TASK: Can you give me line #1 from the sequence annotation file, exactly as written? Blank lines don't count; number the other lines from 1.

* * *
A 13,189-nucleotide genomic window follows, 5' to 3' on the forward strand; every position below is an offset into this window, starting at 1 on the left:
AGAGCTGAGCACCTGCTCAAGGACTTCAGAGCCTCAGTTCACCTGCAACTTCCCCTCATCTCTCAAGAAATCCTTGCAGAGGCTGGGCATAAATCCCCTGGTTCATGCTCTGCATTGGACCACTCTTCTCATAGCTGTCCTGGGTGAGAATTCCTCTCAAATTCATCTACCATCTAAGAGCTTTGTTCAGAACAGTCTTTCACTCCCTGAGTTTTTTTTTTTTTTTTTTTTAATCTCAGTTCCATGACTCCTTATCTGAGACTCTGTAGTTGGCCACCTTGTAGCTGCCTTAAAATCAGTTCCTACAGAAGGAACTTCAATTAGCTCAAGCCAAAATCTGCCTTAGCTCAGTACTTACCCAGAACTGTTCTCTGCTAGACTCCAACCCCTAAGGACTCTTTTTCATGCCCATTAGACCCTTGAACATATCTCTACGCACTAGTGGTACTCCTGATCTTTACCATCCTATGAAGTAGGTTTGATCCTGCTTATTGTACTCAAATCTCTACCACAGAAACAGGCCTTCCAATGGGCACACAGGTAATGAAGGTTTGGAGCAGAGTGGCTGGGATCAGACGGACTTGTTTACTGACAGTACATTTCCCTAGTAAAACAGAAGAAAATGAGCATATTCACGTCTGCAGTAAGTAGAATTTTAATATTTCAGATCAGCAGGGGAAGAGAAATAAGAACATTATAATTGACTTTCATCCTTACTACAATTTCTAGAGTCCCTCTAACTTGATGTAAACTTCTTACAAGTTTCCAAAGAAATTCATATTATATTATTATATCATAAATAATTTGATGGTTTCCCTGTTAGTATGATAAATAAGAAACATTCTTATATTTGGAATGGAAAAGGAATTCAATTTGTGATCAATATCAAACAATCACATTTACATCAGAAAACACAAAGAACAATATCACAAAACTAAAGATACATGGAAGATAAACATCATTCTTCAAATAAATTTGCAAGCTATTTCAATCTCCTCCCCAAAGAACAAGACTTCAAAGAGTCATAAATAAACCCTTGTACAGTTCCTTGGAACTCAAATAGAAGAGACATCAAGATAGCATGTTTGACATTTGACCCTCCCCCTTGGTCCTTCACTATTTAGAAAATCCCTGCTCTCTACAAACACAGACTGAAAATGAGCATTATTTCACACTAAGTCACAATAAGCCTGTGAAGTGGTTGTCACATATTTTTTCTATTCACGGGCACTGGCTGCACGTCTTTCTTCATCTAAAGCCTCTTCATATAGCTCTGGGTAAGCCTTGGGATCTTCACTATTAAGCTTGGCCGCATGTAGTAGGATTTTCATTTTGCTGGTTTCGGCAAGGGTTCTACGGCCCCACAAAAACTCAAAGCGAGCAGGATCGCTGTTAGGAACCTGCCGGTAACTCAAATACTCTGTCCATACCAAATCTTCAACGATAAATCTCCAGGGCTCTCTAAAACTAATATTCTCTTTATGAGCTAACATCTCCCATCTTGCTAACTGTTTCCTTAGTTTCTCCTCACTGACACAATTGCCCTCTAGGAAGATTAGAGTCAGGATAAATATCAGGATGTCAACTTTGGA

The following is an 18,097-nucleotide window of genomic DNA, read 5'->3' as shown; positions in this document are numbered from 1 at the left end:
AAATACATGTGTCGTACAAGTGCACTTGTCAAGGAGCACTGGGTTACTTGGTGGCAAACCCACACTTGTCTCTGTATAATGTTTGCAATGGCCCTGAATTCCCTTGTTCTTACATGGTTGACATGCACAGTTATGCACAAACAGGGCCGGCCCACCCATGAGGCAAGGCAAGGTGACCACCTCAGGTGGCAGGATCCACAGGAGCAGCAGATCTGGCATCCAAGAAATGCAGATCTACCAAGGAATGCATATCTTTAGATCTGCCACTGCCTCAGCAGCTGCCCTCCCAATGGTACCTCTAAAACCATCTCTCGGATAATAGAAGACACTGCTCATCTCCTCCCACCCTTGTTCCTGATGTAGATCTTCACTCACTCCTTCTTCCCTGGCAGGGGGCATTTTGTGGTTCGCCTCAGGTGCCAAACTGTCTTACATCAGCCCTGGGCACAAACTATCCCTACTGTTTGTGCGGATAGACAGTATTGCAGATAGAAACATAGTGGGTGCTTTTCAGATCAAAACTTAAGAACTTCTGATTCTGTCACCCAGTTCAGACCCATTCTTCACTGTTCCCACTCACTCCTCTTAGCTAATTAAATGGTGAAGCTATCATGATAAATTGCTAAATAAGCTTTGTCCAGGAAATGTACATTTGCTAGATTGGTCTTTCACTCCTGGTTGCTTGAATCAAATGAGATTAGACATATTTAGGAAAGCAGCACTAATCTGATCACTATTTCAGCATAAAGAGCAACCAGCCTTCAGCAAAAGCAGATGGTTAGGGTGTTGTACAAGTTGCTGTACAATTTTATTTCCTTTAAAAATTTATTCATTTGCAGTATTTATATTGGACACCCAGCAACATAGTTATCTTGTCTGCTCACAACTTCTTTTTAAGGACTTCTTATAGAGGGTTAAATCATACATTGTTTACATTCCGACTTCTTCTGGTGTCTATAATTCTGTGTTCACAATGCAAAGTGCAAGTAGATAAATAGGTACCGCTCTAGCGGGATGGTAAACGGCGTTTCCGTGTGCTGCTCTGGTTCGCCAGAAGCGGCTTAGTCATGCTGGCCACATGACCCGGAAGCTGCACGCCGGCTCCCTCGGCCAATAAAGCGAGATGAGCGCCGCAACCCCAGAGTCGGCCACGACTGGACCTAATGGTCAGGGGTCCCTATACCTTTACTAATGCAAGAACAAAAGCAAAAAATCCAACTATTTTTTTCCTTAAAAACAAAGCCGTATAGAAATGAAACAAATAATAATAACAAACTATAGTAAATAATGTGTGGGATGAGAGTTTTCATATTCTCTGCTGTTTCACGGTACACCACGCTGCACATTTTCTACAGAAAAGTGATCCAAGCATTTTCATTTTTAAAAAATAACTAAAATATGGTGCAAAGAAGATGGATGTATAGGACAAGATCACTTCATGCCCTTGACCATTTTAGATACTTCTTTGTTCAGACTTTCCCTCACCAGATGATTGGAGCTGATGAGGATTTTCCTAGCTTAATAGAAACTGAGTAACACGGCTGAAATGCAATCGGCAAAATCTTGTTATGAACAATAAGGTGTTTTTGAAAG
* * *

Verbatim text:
A 13,189-nucleotide genomic window follows, 5' to 3' on the forward strand; every position below is an offset into this window, starting at 1 on the left: